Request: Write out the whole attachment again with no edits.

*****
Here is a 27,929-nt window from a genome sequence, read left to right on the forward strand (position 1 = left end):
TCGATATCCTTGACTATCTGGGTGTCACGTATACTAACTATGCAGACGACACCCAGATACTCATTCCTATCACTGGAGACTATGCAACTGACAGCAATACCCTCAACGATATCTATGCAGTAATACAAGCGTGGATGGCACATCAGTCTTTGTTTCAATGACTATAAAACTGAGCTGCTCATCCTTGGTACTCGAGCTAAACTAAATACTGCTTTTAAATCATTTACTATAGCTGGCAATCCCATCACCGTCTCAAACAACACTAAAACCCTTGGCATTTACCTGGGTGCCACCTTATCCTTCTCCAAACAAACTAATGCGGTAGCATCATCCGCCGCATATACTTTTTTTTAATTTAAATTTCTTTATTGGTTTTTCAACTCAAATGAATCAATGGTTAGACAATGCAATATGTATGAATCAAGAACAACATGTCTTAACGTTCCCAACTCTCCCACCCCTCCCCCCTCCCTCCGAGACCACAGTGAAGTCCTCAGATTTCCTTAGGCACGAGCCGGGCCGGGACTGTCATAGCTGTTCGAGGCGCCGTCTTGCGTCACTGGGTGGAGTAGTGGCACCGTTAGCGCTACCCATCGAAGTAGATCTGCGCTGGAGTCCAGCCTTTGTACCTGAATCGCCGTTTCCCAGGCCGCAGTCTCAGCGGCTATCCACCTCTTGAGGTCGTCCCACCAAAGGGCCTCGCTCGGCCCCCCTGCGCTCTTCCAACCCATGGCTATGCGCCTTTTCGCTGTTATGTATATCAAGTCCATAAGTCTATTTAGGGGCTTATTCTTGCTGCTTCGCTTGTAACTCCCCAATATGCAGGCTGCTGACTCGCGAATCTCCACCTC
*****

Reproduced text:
Here is a 27,929-nt window from a genome sequence, read left to right on the forward strand (position 1 = left end):
TCGATATCCTTGACTATCTGGGTGTCACGTATACTAACTATGCAGACGACACCCAGATACTCATTCCTATCACTGGAGACTATGCAACTGACAGCAATACCCTCAACGATATCTATGCAGTAATACAAGCGTGGATGGCACATCAGTCTTTGTTTCAATGACTATAAAACTGAGCTGCTCATCCTTGGTACTCGAGCTAAACTAAATACTGCTTTTAAATCATTTACTATAGCTGGCAATCCCATCACCGTCTCAAACAACACTAAAACCCTTGGCATTTACCTGGGTGCCACCTTATCCTTCTCCAAACAAACTAATGCGGTAGCATCATCCGCCGCATATACTTTTTTTTAATTTAAATTTCTTTATTGGTTTTTCAACTCAAATGAATCAATGGTTAGACAATGCAATATGTATGAATCAAGAACAACATGTCTTAACGTTCCCAACTCTCCCACCCCTCCCCCCTCCCTCCGAGACCACAGTGAAGTCCTCAGATTTCCTTAGGCACGAGCCGGGCCGGGACTGTCATAGCTGTTCGAGGCGCCGTCTTGCGTCACTGGGTGGAGTAGTGGCACCGTTAGCGCTACCCATCGAAGTAGATCTGCGCTGGAGTCCAGCCTTTGTACCTGAATCGCCGTTTCCCAGGCCGCAGTCTCAGCGGCTATCCACCTCTTGAGGTCGTCCCACCAAAGGGCCTCGCTCGGCCCCCCTGCGCTCTTCCAACCCATGGCTATGCGCCTTTTCGCTGTTATGTATATCAAGTCCATAAGTCTATTTAGGGGCTTATTCTTGCTGCTTCGCTTGTAACTCCCCAATATGCAGGCTGCTGACTCGCGAATCTCCACCTC